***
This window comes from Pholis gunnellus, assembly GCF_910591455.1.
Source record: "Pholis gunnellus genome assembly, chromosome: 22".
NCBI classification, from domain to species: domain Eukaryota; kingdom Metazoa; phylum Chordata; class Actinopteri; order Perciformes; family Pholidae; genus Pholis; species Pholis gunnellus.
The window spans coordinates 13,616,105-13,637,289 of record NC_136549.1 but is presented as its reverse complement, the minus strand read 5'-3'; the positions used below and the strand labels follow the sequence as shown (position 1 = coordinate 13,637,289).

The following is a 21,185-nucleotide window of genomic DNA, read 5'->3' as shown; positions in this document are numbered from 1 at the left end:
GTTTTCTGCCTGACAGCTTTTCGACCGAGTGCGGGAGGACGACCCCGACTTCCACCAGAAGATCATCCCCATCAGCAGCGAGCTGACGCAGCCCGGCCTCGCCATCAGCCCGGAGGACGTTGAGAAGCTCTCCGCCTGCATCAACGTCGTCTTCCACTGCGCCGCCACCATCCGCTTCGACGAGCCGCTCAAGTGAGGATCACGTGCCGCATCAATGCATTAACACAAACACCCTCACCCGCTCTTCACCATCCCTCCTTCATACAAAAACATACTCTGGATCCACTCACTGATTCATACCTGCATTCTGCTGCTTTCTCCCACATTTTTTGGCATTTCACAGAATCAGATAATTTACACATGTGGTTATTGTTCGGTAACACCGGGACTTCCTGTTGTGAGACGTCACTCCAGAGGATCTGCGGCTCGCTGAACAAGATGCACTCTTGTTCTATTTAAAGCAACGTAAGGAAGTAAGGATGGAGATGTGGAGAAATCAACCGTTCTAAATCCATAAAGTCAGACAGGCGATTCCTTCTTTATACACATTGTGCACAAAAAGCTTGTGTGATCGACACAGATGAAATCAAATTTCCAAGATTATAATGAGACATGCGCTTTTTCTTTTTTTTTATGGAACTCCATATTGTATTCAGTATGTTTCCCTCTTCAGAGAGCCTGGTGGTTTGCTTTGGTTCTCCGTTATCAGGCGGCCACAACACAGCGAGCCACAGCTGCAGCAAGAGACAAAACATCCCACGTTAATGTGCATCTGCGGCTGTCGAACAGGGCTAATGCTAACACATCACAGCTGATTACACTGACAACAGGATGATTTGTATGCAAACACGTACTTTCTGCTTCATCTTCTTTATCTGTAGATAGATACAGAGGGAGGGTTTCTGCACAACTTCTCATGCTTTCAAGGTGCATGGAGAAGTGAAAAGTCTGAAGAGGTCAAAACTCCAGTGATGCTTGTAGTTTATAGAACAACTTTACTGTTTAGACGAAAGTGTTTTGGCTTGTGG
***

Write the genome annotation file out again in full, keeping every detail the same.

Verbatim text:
This window comes from Pholis gunnellus, assembly GCF_910591455.1.
Source record: "Pholis gunnellus genome assembly, chromosome: 22".
NCBI classification, from domain to species: domain Eukaryota; kingdom Metazoa; phylum Chordata; class Actinopteri; order Perciformes; family Pholidae; genus Pholis; species Pholis gunnellus.
The window spans coordinates 13,616,105-13,637,289 of record NC_136549.1 but is presented as its reverse complement, the minus strand read 5'-3'; the positions used below and the strand labels follow the sequence as shown (position 1 = coordinate 13,637,289).

The following is a 21,185-nucleotide window of genomic DNA, read 5'->3' as shown; positions in this document are numbered from 1 at the left end:
GTTTTCTGCCTGACAGCTTTTCGACCGAGTGCGGGAGGACGACCCCGACTTCCACCAGAAGATCATCCCCATCAGCAGCGAGCTGACGCAGCCCGGCCTCGCCATCAGCCCGGAGGACGTTGAGAAGCTCTCCGCCTGCATCAACGTCGTCTTCCACTGCGCCGCCACCATCCGCTTCGACGAGCCGCTCAAGTGAGGATCACGTGCCGCATCAATGCATTAACACAAACACCCTCACCCGCTCTTCACCATCCCTCCTTCATACAAAAACATACTCTGGATCCACTCACTGATTCATACCTGCATTCTGCTGCTTTCTCCCACATTTTTTGGCATTTCACAGAATCAGATAATTTACACATGTGGTTATTGTTCGGTAACACCGGGACTTCCTGTTGTGAGACGTCACTCCAGAGGATCTGCGGCTCGCTGAACAAGATGCACTCTTGTTCTATTTAAAGCAACGTAAGGAAGTAAGGATGGAGATGTGGAGAAATCAACCGTTCTAAATCCATAAAGTCAGACAGGCGATTCCTTCTTTATACACATTGTGCACAAAAAGCTTGTGTGATCGACACAGATGAAATCAAATTTCCAAGATTATAATGAGACATGCGCTTTTTCTTTTTTTTTATGGAACTCCATATTGTATTCAGTATGTTTCCCTCTTCAGAGAGCCTGGTGGTTTGCTTTGGTTCTCCGTTATCAGGCGGCCACAACACAGCGAGCCACAGCTGCAGCAAGAGACAAAACATCCCACGTTAATGTGCATCTGCGGCTGTCGAACAGGGCTAATGCTAACACATCACAGCTGATTACACTGACAACAGGATGATTTGTATGCAAACACGTACTTTCTGCTTCATCTTCTTTATCTGTAGATAGATACAGAGGGAGGGTTTCTGCACAACTTCTCATGCTTTCAAGGTGCATGGAGAAGTGAAAAGTCTGAAGAGGTCAAAACTCCAGTGATGCTTGTAGTTTATAGAACAACTTTACTGTTTAGACGAAAGTGTTTTGGCTTGTGG